Medical technology has become a part of our daily lives, often without us realizing it. Do you wear a Fitbit or other fitness tracker? Then you’re already familiar with medical tech. We collect our heart rates, calories burned and fitness information and use it to achieve our weight loss or health goals.
In the hands of a medical professional, this technology could allow them to monitor patients remotely. In an ideal world, it could give patients with a terminal diagnosis more independence since they won’t need to be in the hospital for monitoring.
Health tech might sound like a great tool to help people stay healthy or improve quality of life for patients with a terminal or chronic diagnosis, especially if they’re working with a physician who is monitoring the patient’s health data. However, as with any new technology, there are some downsides to it, as well.
Let’s take a closer look at the pros and cons of medical tech, and whether you should be mentioning these new technological advances to your doctor.
Pros of Medical Tech
First, let’s take a look at the positive side of the new medical tech. Medical apps, like GoodRX or Red Cross First Aid, are gaining popularity, and 93 percent of doctors believe these applications could help keep their patients healthier.
Collectively, the Internet of Medical Things (IoMT) — the broad term for connected medical devices — could potentially improve medical diagnostics, especially when paired with machine learning or artificial intelligence. These intelligent computer programs can analyze patient data, pinpointing similarities to other previous diagnoses, providing more accurate information.
We’re even getting to the point where gene editing is moving from the realm of science fiction to science fact, and scientists are looking into a way to edit a person’s genes to remove chronic conditions like sickle cell disease and cystic fibrosis from the human gene pool.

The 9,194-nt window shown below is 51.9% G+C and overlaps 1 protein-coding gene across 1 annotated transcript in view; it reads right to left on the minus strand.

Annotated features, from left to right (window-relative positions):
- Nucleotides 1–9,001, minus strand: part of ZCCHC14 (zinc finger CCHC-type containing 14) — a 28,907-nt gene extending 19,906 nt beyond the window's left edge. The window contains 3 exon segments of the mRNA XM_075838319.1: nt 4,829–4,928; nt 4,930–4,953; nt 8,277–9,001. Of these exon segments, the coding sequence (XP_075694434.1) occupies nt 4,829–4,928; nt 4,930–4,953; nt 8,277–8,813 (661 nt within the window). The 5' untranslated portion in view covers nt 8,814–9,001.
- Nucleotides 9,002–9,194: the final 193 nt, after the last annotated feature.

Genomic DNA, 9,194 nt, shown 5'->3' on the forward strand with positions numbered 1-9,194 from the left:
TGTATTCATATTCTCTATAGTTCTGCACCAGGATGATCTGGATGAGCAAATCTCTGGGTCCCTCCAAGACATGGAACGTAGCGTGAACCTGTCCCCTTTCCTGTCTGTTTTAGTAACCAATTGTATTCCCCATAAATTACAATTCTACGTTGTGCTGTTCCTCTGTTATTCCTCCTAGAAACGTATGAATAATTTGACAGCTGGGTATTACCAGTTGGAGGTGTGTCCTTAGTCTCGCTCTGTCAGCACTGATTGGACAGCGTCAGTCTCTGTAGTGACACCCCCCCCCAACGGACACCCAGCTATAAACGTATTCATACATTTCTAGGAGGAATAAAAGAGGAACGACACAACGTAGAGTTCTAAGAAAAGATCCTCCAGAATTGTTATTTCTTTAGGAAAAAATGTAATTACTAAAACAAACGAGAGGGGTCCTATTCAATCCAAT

Medical tech isn’t just good for patients. It is also quickly becoming a tool to train doctors and surgeons before they ever set foot in a patient’s operating room. Medical students can use virtual reality to practice delicate techniques without ever putting a subject at risk.
An IoT-enabled home could allow patients with terminal or chronic conditions to live independent lives at home while still letting their physicians monitor them. Patients can wear monitors that will convey their vital signs in real time, and IoT pillboxes, motion sensors and similar devices can let physicians know if a patient hasn’t gotten out of bed or taken their pills in a while.
This all sounds like a fantastic step forward for medical science and patient care, but it isn’t all great news.
Cons of Medical Tech
The most significant disadvantage of new connected medical tech is concerns about patient privacy and the hazard of data breaches. Networked systems like the ones that are becoming prominent in the medical community are always vulnerable to hackers — and medical data is more valuable to thieves than credit card information because people monitor their credit reports, but they don’t always pay attention to their insurance statements.
While these advances may be useful tools for medical professionals to monitor their patients, it could also encourage people to use them instead of seeking out medical attention if they need it.
Some recent studies suggest that wearing a fitness tracker like a Fitbit can even promote eating disorders. The researchers are quick to point out that while the technology itself isn’t inherently harmful, but the focus on fitness and burning calories can fuel the pathology, exacerbating the symptoms of eating disorders.
A Focus on Purpose Will Help Medical Tech Have a Positive Effect
The advances that we’ve made in medical tech are astonishing, but the key, as with any new technology, is to ensure it is being used for its intended purpose. Humans inherently take anything new and twist it — we figured out how to split the atom that should have been a nearly unlimited clean energy source, but instead, we turned it into a bomb.
Medical tech can do a lot of good, but it can do just as much harm in the wrong hands.
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